The Martian is a hugely entertaining novel about an astronaut who is stranded on Mars and has to rely mostly on his own ingenuity to survive and eventually get rescued. It’s funny and hopeful and packed with technical whiz bangery that would put MacGyver to shame.
I read The Martian as part of the 12 Months of Reading Goodness challenge. May’s assignment was to read a science fiction novel. Science Fiction is not my genre at all, but it’s my husband’s favorite movie genre. In fact, every time he sits with me he turns the TV to the SyFy channel where, inevitably, Prometheus is playing. It’s like they don’t have any other movies to play. And it’s awful. It’s part of the Alien series so it has the obligatory baby alien bursting out of a woman’s abdomen, with lots of slime and screaming. No thanks.
That’s the kind of science fiction I was trying to avoid, and with The Martian I succeeded. In fact, I would categorize The Martian as “science fiction for people who don’t like science fiction.” No dark, dystopian story lines, no apocalyptic zombie-producing viruses, and no aliens – the titular Martian is a human being. OK, I know I’m over-simplifying the genre but you have to admit a lot of sci fi is pretty grim.
The story takes place in the not too distant future. NASA has figured out how to send 6-person teams to Mars for 31 days at a time. On the third such excursion, the team has to abort the mission after six days due to a huge sand storm. During the resulting chaos, they think one of their teammates, Mark Watney, is killed. They don’t have time to recover the body. By a fluke, Mark survives, but now he’s alone on Mars with no way to communicate with anyone. Luckily, as an engineer and botanist, Mark has a very particular set of skills that just might see him through.
What follows is a modern version of a castaway story. Mark figures out how to survive in very creative (and technical) ways. He figures out how to grow potatoes, how to communicate with NASA and how to make water, among many other things. We learn all this from a log he keeps, which is often funny and always positive. The only thing he complains about is that he’s stuck with disco and 70’s sitcoms for entertainment.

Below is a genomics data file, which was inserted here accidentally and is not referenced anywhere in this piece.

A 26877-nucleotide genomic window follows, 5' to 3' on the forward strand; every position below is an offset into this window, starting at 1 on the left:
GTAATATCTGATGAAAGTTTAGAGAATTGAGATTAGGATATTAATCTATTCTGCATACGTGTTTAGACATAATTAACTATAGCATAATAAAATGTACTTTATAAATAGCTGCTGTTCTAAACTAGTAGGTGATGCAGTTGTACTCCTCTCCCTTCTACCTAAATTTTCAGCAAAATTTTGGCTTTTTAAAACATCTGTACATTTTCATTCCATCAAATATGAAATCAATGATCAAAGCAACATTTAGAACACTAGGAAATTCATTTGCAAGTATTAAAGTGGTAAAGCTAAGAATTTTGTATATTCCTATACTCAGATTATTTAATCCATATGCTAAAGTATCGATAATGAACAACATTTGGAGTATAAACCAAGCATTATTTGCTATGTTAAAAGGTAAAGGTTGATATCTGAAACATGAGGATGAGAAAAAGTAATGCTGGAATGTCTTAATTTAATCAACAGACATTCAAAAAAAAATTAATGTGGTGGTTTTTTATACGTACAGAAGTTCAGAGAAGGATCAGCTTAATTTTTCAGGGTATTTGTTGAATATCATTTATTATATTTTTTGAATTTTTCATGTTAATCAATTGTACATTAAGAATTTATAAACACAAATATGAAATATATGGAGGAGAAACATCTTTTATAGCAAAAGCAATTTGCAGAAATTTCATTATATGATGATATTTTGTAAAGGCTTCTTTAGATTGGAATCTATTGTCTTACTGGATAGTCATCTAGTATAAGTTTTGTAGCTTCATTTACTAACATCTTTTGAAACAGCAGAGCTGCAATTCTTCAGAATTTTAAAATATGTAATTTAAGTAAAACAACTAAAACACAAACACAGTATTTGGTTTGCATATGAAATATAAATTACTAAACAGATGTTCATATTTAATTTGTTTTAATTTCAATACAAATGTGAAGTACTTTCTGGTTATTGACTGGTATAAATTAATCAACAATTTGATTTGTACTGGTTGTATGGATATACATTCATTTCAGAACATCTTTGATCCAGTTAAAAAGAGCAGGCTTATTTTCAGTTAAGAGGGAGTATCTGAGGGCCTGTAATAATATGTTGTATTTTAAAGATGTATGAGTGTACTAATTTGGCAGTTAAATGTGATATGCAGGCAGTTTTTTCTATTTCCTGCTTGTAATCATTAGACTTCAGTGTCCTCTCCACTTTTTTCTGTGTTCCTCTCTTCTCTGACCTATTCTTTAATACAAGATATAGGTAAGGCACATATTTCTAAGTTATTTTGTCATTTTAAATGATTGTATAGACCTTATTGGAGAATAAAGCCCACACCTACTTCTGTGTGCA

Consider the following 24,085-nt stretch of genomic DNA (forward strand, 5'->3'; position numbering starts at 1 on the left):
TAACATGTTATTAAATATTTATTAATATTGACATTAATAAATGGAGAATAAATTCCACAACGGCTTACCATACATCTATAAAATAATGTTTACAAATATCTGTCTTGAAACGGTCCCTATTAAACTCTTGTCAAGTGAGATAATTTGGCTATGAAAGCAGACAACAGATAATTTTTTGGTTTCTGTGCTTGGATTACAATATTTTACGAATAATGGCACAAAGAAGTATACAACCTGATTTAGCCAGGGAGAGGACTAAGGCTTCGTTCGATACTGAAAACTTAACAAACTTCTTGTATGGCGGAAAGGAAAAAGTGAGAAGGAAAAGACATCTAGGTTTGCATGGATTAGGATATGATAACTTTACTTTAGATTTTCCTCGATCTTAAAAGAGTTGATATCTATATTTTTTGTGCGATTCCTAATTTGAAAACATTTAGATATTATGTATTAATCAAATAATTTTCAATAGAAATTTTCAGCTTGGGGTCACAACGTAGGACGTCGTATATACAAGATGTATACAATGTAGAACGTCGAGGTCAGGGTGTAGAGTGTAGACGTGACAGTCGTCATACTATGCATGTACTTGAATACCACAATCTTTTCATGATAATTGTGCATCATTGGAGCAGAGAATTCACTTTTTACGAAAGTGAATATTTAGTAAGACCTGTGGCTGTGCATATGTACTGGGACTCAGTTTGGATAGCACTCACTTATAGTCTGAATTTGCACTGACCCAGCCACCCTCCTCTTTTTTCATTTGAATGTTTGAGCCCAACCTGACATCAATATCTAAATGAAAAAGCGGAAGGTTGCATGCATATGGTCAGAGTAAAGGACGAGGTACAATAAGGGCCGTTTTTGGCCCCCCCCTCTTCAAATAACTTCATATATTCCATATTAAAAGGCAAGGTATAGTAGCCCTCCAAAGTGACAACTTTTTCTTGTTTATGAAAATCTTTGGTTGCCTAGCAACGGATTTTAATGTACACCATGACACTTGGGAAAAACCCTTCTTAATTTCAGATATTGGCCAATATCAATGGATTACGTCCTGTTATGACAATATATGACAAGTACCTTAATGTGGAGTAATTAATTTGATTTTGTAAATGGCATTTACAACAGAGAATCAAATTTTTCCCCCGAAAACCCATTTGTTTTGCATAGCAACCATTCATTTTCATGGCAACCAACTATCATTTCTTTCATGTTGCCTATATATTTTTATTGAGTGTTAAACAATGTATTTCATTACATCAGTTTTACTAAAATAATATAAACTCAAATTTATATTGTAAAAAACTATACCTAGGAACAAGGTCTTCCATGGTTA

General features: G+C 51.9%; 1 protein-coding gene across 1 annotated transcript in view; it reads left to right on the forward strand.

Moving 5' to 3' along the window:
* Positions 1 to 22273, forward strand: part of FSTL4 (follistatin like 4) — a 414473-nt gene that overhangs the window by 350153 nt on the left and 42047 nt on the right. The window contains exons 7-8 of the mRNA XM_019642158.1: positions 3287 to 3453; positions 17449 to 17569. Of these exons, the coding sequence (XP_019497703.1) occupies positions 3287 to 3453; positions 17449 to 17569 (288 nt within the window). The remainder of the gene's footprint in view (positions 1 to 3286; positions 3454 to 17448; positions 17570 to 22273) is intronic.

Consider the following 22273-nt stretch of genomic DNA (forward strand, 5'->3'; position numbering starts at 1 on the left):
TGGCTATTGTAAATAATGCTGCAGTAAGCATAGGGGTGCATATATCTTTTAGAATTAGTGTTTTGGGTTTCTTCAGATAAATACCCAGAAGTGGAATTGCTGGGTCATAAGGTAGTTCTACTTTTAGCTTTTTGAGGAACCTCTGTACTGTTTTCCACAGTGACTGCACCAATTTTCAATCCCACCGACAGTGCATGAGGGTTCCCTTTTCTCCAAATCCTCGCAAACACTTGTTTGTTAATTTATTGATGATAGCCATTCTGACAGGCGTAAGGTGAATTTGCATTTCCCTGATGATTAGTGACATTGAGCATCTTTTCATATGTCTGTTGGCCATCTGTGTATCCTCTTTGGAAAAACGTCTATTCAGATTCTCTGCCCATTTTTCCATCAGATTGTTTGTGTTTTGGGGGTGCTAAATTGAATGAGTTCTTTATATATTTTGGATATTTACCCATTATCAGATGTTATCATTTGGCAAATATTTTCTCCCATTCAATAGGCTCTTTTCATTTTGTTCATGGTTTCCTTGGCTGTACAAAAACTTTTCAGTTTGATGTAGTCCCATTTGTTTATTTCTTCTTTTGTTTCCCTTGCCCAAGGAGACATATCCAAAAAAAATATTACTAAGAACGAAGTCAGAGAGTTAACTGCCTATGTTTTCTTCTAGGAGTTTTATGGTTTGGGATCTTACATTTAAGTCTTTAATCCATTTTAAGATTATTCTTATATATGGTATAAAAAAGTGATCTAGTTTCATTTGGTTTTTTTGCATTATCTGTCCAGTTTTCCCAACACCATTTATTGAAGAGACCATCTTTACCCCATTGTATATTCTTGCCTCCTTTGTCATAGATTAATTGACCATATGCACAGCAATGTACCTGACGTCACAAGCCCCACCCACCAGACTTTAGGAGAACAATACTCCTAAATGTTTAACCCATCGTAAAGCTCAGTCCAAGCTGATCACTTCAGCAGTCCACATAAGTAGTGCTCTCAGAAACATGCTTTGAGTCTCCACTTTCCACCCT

Unfortunately, it takes a really long time to get to Mars and Mark’s food supply may run out before anyone can rescue him. NASA and Mark’s crew scramble to figure out a solution while the whole world watches with fascination. There are setbacks along the way, but no one ever gives up.
I really liked the messages in The Martian. It’s about perseverance in the face of significant adversity. It’s about the will to live and the value of human life. It’s about what can happen when people come together to focus on a common goal. I’m a sucker for these kinds of stories. I also liked that all the heroes in this story wielded their scientific knowledge like finely honed weapons. Yay nerds!
Next, I’m going to watch the movie. My husband will be pleased!
Thanks for the recommendation, Deborah!
Have you read The Martian? I’d love to hear your thoughts. Or maybe you read a different science fiction book this month? Tell me all about it.
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